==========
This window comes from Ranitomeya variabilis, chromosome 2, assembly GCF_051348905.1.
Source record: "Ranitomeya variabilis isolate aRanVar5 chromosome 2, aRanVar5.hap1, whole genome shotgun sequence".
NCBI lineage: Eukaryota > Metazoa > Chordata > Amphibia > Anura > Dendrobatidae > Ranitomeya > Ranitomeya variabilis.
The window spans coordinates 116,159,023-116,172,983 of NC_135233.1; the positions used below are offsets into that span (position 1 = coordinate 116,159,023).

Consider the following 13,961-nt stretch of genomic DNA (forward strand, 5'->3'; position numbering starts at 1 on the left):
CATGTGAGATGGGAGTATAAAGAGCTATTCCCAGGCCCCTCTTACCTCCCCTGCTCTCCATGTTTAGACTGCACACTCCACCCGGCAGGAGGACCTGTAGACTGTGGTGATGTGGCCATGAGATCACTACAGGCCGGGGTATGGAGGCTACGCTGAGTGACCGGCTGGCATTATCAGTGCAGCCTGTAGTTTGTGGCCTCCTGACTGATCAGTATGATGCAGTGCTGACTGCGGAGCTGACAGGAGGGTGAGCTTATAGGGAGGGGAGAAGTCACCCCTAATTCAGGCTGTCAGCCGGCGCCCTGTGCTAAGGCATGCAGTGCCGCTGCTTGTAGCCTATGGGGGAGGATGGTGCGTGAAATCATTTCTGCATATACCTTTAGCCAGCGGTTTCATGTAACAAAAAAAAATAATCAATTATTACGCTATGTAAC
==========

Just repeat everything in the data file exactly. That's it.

This window comes from Ranitomeya variabilis, chromosome 2, assembly GCF_051348905.1.
Source record: "Ranitomeya variabilis isolate aRanVar5 chromosome 2, aRanVar5.hap1, whole genome shotgun sequence".
NCBI lineage: Eukaryota > Metazoa > Chordata > Amphibia > Anura > Dendrobatidae > Ranitomeya > Ranitomeya variabilis.
The window spans coordinates 116,159,023-116,172,983 of NC_135233.1; the positions used below are offsets into that span (position 1 = coordinate 116,159,023).

Consider the following 13,961-nt stretch of genomic DNA (forward strand, 5'->3'; position numbering starts at 1 on the left):
CATGTGAGATGGGAGTATAAAGAGCTATTCCCAGGCCCCTCTTACCTCCCCTGCTCTCCATGTTTAGACTGCACACTCCACCCGGCAGGAGGACCTGTAGACTGTGGTGATGTGGCCATGAGATCACTACAGGCCGGGGTATGGAGGCTACGCTGAGTGACCGGCTGGCATTATCAGTGCAGCCTGTAGTTTGTGGCCTCCTGACTGATCAGTATGATGCAGTGCTGACTGCGGAGCTGACAGGAGGGTGAGCTTATAGGGAGGGGAGAAGTCACCCCTAATTCAGGCTGTCAGCCGGCGCCCTGTGCTAAGGCATGCAGTGCCGCTGCTTGTAGCCTATGGGGGAGGATGGTGCGTGAAATCATTTCTGCATATACCTTTAGCCAGCGGTTTCATGTAACAAAAAAAAATAATCAATTATTACGCTATGTAAC